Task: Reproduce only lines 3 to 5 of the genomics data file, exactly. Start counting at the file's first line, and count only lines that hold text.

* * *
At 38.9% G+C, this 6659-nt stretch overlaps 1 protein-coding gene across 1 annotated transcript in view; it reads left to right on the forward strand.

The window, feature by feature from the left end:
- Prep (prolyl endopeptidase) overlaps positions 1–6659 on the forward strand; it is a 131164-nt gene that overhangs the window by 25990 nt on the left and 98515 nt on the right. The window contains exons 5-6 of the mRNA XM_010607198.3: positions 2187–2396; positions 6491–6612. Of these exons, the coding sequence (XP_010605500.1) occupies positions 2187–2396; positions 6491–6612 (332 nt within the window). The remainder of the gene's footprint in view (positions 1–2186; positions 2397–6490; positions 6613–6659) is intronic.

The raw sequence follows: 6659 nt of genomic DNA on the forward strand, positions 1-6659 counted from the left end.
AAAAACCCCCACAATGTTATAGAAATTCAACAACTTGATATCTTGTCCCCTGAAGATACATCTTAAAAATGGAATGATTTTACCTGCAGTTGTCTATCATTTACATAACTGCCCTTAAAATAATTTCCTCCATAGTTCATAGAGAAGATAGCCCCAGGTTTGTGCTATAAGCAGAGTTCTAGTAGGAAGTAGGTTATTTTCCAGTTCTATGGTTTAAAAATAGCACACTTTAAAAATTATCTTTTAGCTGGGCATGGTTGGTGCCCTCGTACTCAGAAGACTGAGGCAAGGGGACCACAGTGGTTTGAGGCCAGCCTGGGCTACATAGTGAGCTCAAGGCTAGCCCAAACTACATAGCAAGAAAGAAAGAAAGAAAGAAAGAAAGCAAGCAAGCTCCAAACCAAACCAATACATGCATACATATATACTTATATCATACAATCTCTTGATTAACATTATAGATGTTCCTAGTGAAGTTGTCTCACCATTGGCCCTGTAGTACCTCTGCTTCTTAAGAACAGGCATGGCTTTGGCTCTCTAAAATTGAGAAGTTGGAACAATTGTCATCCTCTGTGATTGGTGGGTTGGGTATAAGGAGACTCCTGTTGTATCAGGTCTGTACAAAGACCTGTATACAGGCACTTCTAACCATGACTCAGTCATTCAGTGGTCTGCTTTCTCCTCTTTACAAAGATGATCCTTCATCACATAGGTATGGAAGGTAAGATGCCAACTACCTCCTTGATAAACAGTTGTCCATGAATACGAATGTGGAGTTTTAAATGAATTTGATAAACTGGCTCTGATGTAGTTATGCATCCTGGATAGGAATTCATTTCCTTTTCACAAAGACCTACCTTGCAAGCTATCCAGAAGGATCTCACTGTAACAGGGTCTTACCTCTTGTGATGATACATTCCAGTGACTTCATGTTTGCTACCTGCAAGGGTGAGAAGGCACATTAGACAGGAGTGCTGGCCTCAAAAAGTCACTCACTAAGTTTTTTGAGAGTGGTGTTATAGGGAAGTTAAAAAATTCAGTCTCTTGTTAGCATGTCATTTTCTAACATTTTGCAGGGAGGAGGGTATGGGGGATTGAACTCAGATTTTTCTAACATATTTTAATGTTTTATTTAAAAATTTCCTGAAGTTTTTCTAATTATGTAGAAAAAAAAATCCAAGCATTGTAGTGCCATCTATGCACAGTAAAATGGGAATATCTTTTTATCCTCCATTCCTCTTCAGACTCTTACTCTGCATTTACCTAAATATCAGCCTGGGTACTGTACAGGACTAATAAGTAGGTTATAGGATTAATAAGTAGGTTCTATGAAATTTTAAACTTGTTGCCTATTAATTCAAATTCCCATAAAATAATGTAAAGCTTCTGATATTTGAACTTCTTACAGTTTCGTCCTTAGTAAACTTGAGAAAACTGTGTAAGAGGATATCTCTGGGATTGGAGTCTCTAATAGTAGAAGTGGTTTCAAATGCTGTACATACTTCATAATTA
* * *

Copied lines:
- Prep (prolyl endopeptidase) overlaps positions 1–6659 on the forward strand; it is a 131164-nt gene that overhangs the window by 25990 nt on the left and 98515 nt on the right. The window contains exons 5-6 of the mRNA XM_010607198.3: positions 2187–2396; positions 6491–6612. Of these exons, the coding sequence (XP_010605500.1) occupies positions 2187–2396; positions 6491–6612 (332 nt within the window). The remainder of the gene's footprint in view (positions 1–2186; positions 2397–6490; positions 6613–6659) is intronic.

The raw sequence follows: 6659 nt of genomic DNA on the forward strand, positions 1-6659 counted from the left end.
AAAAACCCCCACAATGTTATAGAAATTCAACAACTTGATATCTTGTCCCCTGAAGATACATCTTAAAAATGGAATGATTTTACCTGCAGTTGTCTATCATTTACATAACTGCCCTTAAAATAATTTCCTCCATAGTTCATAGAGAAGATAGCCCCAGGTTTGTGCTATAAGCAGAGTTCTAGTAGGAAGTAGGTTATTTTCCAGTTCTATGGTTTAAAAATAGCACACTTTAAAAATTATCTTTTAGCTGGGCATGGTTGGTGCCCTCGTACTCAGAAGACTGAGGCAAGGGGACCACAGTGGTTTGAGGCCAGCCTGGGCTACATAGTGAGCTCAAGGCTAGCCCAAACTACATAGCAAGAAAGAAAGAAAGAAAGAAAGAAAGCAAGCAAGCTCCAAACCAAACCAATACATGCATACATATATACTTATATCATACAATCTCTTGATTAACATTATAGATGTTCCTAGTGAAGTTGTCTCACCATTGGCCCTGTAGTACCTCTGCTTCTTAAGAACAGGCATGGCTTTGGCTCTCTAAAATTGAGAAGTTGGAACAATTGTCATCCTCTGTGATTGGTGGGTTGGGTATAAGGAGACTCCTGTTGTATCAGGTCTGTACAAAGACCTGTATACAGGCACTTCTAACCATGACTCAGTCATTCAGTGGTCTGCTTTCTCCTCTTTACAAAGATGATCCTTCATCACATAGGTATGGAAGGTAAGATGCCAACTACCTCCTTGATAAACAGTTGTCCATGAATACGAATGTGGAGTTTTAAATGAATTTGATAAACTGGCTCTGATGTAGTTATGCATCCTGGATAGGAATTCATTTCCTTTTCACAAAGACCTACCTTGCAAGCTATCCAGAAGGATCTCACTGTAACAGGGTCTTACCTCTTGTGATGATACATTCCAGTGACTTCATGTTTGCTACCTGCAAGGGTGAGAAGGCACATTAGACAGGAGTGCTGGCCTCAAAAAGTCACTCACTAAGTTTTTTGAGAGTGGTGTTATAGGGAAGTTAAAAAATTCAGTCTCTTGTTAGCATGTCATTTTCTAACATTTTGCAGGGAGGAGGGTATGGGGGATTGAACTCAGATTTTTCTAACATATTTTAATGTTTTATTTAAAAATTTCCTGAAGTTTTTCTAATTATGTAGAAAAAAAAATCCAAGCATTGTAGTGCCATCTATGCACAGTAAAATGGGAATATCTTTTTATCCTCCATTCCTCTTCAGACTCTTACTCTGCATTTACCTAAATATCAGCCTGGGTACTGTACAGGACTAATAAGTAGGTTATAGGATTAATAAGTAGGTTCTATGAAATTTTAAACTTGTTGCCTATTAATTCAAATTCCCATAAAATAATGTAAAGCTTCTGATATTTGAACTTCTTACAGTTTCGTCCTTAGTAAACTTGAGAAAACTGTGTAAGAGGATATCTCTGGGATTGGAGTCTCTAATAGTAGAAGTGGTTTCAAATGCTGTACATACTTCATAATTA